• None which means the image will not be a link.
    • File URL which will make the image link directly to it’s original file. The user will be taken to a screen that has nothing but the image on it, and they’ll need to click their browser’s back button to return to your site.
    • Attachment Post URL will link them to a page on your website with all of the usual header (ie, logo, navigation, etc), content and design aspects, but the page’s content will be your image.
  14. Alignment allows you to determine how the image will be presented on the front end. Choosing None will give your image no styling (including any default borders or other effects images might naturally get on your site). Left and Right aligned images will do as you’d imagine, and any text or other content will flow around them. Center will center the image, and no content will be on either the left or right side of the image.
  15. Size. When you upload an image to WordPress, it automatically resizes it three times to certain sizes, as set in Settings > Media. Some specific notes on resizing:
    • The three sizes are determined via the Settings > Media area and these can be changed therein. However, I typically set these three sizes up to be the optimal ones for your site’s particular layout. Changing these could result in images that are too large for your site’s content area and therefore break the site or make it look bad. Also, changing these settings does not retroactively update all files on the site. Anything uploaded with the previous sizes will still be at those sizes, and only new uploads will be resized to the new settings.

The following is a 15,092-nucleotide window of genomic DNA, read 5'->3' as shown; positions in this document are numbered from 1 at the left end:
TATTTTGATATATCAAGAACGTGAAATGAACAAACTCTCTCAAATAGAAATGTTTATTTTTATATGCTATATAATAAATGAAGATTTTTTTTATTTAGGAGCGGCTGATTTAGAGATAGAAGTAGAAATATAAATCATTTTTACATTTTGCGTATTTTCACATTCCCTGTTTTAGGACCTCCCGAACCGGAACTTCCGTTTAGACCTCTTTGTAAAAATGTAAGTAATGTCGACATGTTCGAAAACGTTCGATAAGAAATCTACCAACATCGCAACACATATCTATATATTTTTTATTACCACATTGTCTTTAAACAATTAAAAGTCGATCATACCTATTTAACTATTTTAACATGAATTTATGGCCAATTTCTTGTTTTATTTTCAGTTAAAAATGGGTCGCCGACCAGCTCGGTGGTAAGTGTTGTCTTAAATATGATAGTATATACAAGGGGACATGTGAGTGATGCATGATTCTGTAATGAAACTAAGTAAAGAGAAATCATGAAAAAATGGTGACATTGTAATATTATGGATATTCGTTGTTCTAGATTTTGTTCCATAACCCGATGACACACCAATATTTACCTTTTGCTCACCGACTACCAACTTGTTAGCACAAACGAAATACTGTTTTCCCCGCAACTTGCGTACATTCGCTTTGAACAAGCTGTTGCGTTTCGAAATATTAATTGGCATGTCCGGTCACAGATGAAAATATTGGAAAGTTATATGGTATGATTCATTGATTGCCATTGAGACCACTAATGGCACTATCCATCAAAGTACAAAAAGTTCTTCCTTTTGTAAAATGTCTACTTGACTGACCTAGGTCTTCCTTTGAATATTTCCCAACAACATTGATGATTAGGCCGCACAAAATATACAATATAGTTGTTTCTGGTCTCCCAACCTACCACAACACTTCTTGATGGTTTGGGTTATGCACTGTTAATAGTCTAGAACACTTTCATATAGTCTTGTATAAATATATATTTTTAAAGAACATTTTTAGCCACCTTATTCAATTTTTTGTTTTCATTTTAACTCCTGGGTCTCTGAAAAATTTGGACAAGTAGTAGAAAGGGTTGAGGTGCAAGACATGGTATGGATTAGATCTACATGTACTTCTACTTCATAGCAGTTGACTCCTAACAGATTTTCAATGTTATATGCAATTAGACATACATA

• Each size will have the dimensions of the image listed beside it in parenthesis.
    • Thumbnail is a set size. It will always be a certain width x a certain height, no matter what the original size of the image was. WordPress looks at the settings for the size thumbnails should be (say 150px x 150px) and then looks at the image. If the image, in our example, is not a square, it will draw the biggest square it can in the center of the image, and then crop off any excess top/bottom or left/right, leaving you with a consistently sized thumbnail for every image ever uploaded.
    • Medium. I typically set this to a little less than half the width of your site’s content area, so you can choose this size if you want to add an image in that will allow text to flow around it (when using the Align options.
    • Large. I typically set this to be the full width of your site’s content area, so you can use this for larger, full column width images.
    • Full Size is as it says, whatever the full size of the image was when you uploaded it. Too large of images can break your site, so check the results after using this image size, you may need to scale it down.
    • WordPress will only scale images down. For this reason, uploading a large image is the best way to ensure you get all three sizes. WordPress does not scale images to larger sizes because doing so typically makes an image look bad, worse as it tries to make it larger and larger. So if you upload the largest size possible, you’ll be more likely to get all three available sizes. Of course, you’ll also use more bandwidth and storage space on your server this way, so if you know you only need an image to be 200px x 200px (or only have it at that size), feel free to upload that size as well.
  16. On some sites, you can click the Use as Featured Image link to assign the image as the primary image for the post or Page. You’ll receive notification if this feature does something particular on your site.
  17. Click Insert into Post to add the image to the Post Editor, and you’re all set!

So that covers how to add a single image. If you want to add a gallery of images…